View Full Version : 'Purple prose': Necessary to fantasy fiction?
October 6th, 2005, 10:17 AM
It would seem to me, that a certain amount of 'purple prose' is necessary when writing fantasy. One wants to see highly descriptive passages and elaborate language when reading about mythical realms and epic deeds. It enhances the mood and brings the reader into the setting. I'm not saying you should describe every character's appearance down to their underclothes, or get ridiculous with the adjectives and adverbs, but I've read some (published) fantasy written in a very sparse, economical style, with characters speaking not too differently from modern people, and to me, it just fell flat. I guess there's a very fine balance that must be maintained. What are your opinions?
October 6th, 2005, 11:44 AM
I'm not much interested in fantasy, but I can see where pedestrian language would take away from the effect of a fantasy story. I think you do need an extra amount of detailed descriptions in the settings and characters. The dialogue too should put me in the mind of another world. At least in SF you can get away with common prose as long as the content is unique. Maybe that's why I stick to SF!
October 6th, 2005, 08:38 PM
If you're going for color, sure. But too much of it may turn the reader's stomach. Use with care.
October 7th, 2005, 05:51 AM
Use the prose you feel you need to tell the story.
Don't think you have to use "purple prose" just because others do. Don't use made up or "olde world names" just because others do.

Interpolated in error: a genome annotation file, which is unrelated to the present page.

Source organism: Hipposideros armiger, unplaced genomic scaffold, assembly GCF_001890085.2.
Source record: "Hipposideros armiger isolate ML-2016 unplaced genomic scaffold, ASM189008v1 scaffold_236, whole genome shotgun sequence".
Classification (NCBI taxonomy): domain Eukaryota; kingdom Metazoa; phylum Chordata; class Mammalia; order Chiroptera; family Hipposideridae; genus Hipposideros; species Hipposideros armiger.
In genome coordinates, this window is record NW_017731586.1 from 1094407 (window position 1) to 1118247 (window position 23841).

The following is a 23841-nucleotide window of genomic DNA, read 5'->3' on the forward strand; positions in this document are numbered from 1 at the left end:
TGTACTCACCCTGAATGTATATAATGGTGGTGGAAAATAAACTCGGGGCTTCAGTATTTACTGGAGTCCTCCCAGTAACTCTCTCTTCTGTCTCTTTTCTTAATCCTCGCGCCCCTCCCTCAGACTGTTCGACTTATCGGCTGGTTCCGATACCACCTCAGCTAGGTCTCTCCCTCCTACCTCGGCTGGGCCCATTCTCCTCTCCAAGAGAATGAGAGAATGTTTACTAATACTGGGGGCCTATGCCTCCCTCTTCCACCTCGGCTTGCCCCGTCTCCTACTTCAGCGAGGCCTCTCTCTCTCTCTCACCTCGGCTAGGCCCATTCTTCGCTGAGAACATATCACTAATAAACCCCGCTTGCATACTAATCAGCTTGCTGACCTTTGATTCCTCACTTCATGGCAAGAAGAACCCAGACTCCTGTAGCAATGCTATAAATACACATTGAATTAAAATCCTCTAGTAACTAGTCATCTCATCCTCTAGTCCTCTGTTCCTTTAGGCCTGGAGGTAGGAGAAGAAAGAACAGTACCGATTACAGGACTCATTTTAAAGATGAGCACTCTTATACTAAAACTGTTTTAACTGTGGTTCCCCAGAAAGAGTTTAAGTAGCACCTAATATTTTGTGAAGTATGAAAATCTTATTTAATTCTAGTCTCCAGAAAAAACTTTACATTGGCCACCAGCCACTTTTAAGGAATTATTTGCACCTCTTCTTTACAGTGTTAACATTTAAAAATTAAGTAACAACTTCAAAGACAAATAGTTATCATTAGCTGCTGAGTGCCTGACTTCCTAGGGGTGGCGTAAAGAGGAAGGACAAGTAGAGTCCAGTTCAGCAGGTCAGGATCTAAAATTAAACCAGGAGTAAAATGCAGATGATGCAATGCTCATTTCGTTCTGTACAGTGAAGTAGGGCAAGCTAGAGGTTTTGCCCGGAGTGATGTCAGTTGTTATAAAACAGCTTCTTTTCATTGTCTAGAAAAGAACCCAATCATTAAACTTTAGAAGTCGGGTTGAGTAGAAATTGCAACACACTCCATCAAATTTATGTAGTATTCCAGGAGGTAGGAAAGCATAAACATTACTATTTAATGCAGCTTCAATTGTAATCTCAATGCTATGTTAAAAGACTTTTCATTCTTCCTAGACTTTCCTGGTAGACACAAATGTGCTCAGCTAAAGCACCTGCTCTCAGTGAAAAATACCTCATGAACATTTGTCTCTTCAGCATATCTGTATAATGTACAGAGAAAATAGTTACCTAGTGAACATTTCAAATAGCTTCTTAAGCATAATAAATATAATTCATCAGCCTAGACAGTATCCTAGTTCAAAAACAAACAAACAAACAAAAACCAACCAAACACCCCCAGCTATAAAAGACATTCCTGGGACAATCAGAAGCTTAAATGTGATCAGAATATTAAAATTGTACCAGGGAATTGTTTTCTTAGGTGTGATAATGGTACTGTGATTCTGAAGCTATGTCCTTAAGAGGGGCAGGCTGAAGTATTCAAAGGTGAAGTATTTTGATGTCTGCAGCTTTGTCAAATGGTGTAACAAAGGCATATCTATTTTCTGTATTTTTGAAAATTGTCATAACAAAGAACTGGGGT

The thing is to create a good story, no matter what words you use.
There is nothing worse than writers throwing in words they don't really understand or that fly in the face of what they are on about.
If I had £1 for every "fantasy" writer that call a longsword a broadsword then went on to write as if it weighed a ton, I would be quite rich ;)
October 7th, 2005, 09:01 AM
I have a fantasy story that started out as a exercise in setting atmosphere, and as such was very descriptive to that purpose. It evolved into something much more interesting (I love that about writing). When I offered it for critiques, the near-unanimous response was "too much description!" I'm still working on cutting the fat and fearing that fat isn't all that I'm cutting :p
October 7th, 2005, 11:51 PM
For me, writing is like building a house. You start with the foundation, which is the first draft. This draft contains the very basic language, prose, and story content to get you started. Then subsequent drafts are like building the walls, windows, roof, painting the damn thing, furnishing, etc.
At any rate, the first draft is like a foundation! Don't worry about trying to be descriptive, just write it like you're TELLING someone the story.
And don't EVER try to write like one of your idols. We're not all Tolkein or whoever so just be yourself and you'll either make it or not. There are other things to do in life if you don't sell books.
October 8th, 2005, 03:24 AM
I think there's a difference between description and "purple prose." The line may be thin, but it IS possible to fully describe without overwriting. In my experience, anyway.
October 10th, 2005, 02:03 PM
Technically, the definition of purple prose does not involve either large amounts of description or exposition, or elaborate or mythic language. It means over-writing or awkward writing. There are various kinds of purple prose, but the main types are:
1) Superlatives: everything and everyone being described as perfect, gorgeous, the biggest and most important thing ever, which can cummulatively create an artificial tone